How Can Management Strengthen the Organizational Culture

How Can Management Strengthen the Organizational Culture
There is a subtle link between expectancy, effort, productivity and reward. Werner (2002, p.335) states that ???a person will exert a high effort if he/she believes there is reasonable probability that the effort will lead to the attainment of an organizational goal, and the attainment of the organizational goal will become an instrument through which that person will attain his/her personal goals.??? If this is the case with employees, one would thus conclude that 0rganizational goals will be elevated above personal goals, and this may account for the use of incentives and rewards to recognize the effort made by employees. In the same vein, the Beehive Survey found out that whilst over 60% of organizations in South Africa recognized that pay is just one way to motivate employees, less than 40% created long-term incentives across all levels (Sacht T., 2003). One may argue that inadequate monetary benefits may lead to discontentment and disenchantment that are illustrated by shoddy work and a high labor turnover in some organizations. For example, the Salary Moves and Labor Trends Beehive Survey, conducted by Deloitte and Touche in South African organizations in 2003 ??“ indicated that labor turnover [as a result of dissatisfaction with salaries and incentives] was 15% among key specialists and 17% for general monthly paid employees (Brindle, 2003).
From the preceding discussion it can be deduced that there is a relationship between pay and incentives and cognitive dissonance theories which propound that productivity is a result of the perceived difference between what is expected or desired as fair and reasonable reward individual motivation and what is experienced in the job situation, organizational incentives. The following motivational ideas are to strategically manage the organizational culture throughout the organization.
Employers and employees have expectations when they come into an employment relationship. Kotter (1976, p.93) contends that the first group of expectations represents what an individual expects to receive from an organization and what the organization expects to give the individual while the second group of expectations includes what an individual expects to offer the organization and what the organization expects to receive from the individual. The two types of expectations defined as a give-and take relationship which is intended to create a win-win situation for employees and organizations. According to Van Dyk (2002, p.33),??? expectations are contained in psychological contracts??? which Porter et al. (1975) regard as the ???dynamics of organization-individual interactions???, and cooperative contracts. Similarly, Kreitner and Kinicki (2007) define a psychological contract as an individual??™s perception about the terms and conditions of a reciprocal exchange with another party. Schein (1980) aptly summarizes the value of expectations when he states:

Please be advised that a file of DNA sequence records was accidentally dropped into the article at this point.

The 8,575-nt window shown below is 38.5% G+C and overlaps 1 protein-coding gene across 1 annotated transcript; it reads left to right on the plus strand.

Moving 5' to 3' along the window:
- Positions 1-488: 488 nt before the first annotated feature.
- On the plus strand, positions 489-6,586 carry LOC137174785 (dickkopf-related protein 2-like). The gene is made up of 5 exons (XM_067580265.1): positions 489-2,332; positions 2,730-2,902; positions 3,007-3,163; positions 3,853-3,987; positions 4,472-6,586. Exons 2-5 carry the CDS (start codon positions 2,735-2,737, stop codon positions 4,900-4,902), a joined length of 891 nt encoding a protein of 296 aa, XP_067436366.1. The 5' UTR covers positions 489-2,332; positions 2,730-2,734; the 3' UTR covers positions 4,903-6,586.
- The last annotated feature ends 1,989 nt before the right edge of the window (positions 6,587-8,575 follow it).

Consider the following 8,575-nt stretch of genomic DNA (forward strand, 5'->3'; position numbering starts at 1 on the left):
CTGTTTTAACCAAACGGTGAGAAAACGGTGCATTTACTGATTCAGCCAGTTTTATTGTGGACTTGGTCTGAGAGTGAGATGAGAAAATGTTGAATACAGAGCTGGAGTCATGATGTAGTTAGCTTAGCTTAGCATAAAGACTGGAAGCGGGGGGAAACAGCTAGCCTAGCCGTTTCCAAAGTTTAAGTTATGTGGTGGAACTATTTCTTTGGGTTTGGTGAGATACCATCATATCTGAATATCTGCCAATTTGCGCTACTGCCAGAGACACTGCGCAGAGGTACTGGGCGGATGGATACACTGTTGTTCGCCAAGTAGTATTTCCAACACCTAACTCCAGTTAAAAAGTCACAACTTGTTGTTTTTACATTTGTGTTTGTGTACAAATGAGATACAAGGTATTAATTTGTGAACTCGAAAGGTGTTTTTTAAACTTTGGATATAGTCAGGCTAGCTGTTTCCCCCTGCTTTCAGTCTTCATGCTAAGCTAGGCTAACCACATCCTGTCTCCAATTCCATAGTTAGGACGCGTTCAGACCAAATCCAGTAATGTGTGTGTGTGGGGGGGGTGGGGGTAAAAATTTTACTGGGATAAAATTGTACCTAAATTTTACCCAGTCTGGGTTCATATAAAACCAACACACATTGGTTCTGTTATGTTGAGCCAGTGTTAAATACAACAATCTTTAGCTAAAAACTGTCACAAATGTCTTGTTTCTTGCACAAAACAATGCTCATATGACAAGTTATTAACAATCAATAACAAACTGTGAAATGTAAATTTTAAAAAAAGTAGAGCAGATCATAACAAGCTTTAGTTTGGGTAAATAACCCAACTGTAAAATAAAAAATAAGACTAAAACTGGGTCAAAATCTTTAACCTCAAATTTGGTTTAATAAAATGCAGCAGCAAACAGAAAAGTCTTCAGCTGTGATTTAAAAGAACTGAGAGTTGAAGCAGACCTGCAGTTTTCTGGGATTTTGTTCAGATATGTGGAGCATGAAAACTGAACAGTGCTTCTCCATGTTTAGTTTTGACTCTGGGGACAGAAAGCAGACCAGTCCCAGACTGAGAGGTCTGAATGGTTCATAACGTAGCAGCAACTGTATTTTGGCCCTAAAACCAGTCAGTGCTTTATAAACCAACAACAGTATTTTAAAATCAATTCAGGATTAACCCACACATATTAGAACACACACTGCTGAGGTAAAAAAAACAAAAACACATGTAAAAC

???it is my central hypothesis that whether a person generates commitment loyalty, and enthusiasm for the organization and its goals??¦ depends to a large measure on two conditions: (1) the degree to which his own expectations of what the organization will provide him with what he owes organization match with what the organizations are made of what it will give and get; (2) assuming there is agreement on expectations what actually is to be exchanged???It can be construed that it is necessary for employers and employees to communicate their expectations. With this know information and all of the changes in the organization that have taken place we need to sit down and explain to the employees where this company is headed. We need to explain to them what are strategic plan is for this company and how we are going to get there to include why some were let go from the company. To start to build this trust with the employees we need to start with communication. We need to have this meeting ASAP because the longer we wait the greater the discord and lack of trust that the employees will have in the leadership.
Next we need to step will be to set up some performance measurement indicators (PMIs) for all of the accounting processes within the company for each section and accountant to meet. Organizational goals direct the actions of both the employers and employees. As a result, the setting of simple and specific goals which have measurable outcomes assists employees to know clearly what they are supposed to do. In addition, organizations should set attainable and realistic goals for employees and not set employees up for failure with unrealistic expectations. There is therefore sense in what Pascale and Athos (1981) in The Art of Japanese Management, as cited in Mwosa (1987), noted when they wrote:
???Managerial reality is not an absolute; rather, it is socially and culturally determined across all cultures and in all societies. Human beings coming together to perform certain collective acts encounter certain problems that are related to establishing, directing, co-coordinating and motivating. Culture affects how these problems are perceived and how they are resolved. Social learning also establishes horizons of perception???